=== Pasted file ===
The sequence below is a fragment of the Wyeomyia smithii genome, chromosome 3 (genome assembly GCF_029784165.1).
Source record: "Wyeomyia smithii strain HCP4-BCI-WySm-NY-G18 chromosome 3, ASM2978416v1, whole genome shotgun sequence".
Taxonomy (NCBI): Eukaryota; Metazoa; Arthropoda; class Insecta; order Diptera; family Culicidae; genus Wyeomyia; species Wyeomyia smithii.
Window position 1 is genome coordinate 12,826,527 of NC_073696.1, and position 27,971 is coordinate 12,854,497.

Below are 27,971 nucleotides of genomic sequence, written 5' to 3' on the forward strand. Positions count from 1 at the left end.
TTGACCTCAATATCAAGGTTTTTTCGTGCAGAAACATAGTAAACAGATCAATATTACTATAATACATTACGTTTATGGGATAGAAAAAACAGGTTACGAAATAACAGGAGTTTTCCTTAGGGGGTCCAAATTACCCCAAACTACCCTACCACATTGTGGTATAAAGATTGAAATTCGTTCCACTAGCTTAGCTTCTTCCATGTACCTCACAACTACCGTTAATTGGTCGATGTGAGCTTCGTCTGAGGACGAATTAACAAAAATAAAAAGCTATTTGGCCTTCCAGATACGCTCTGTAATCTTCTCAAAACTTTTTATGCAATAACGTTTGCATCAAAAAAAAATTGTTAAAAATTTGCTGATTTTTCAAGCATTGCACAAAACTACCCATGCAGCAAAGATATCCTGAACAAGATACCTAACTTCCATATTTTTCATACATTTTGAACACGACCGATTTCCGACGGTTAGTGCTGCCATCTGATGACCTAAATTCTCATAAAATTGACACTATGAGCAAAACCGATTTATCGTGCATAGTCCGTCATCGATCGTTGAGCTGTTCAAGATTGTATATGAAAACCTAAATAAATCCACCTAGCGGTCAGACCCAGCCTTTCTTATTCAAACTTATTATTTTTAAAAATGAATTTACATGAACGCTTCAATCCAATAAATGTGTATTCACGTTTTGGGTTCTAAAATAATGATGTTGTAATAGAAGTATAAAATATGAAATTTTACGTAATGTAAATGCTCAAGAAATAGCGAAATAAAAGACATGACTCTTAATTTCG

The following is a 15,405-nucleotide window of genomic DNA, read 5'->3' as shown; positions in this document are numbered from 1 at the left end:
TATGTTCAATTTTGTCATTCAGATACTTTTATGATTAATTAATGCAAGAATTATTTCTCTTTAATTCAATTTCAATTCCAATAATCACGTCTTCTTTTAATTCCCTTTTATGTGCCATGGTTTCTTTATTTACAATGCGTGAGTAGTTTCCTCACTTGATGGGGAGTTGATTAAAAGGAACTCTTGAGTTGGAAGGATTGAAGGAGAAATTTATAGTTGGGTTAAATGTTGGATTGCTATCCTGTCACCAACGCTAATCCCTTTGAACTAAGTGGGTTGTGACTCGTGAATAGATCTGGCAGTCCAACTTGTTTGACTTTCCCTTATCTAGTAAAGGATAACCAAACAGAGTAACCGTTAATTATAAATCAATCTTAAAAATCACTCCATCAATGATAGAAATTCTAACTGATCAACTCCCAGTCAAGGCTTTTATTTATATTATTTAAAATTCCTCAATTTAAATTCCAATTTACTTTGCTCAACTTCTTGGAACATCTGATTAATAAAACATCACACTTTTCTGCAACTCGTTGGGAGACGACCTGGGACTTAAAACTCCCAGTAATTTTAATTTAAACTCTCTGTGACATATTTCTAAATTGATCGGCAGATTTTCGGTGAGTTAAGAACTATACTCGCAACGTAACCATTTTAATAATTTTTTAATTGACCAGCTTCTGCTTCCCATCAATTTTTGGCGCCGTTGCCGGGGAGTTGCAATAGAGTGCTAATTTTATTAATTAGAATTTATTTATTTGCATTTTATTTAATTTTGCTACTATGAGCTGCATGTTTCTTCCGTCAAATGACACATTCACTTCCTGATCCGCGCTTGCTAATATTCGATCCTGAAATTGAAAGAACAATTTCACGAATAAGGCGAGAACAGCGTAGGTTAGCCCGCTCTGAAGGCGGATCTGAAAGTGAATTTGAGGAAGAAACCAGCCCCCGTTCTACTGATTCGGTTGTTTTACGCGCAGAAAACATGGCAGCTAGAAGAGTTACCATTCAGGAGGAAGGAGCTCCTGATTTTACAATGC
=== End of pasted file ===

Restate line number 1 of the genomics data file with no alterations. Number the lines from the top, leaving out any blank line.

The sequence below is a fragment of the Wyeomyia smithii genome, chromosome 3 (genome assembly GCF_029784165.1).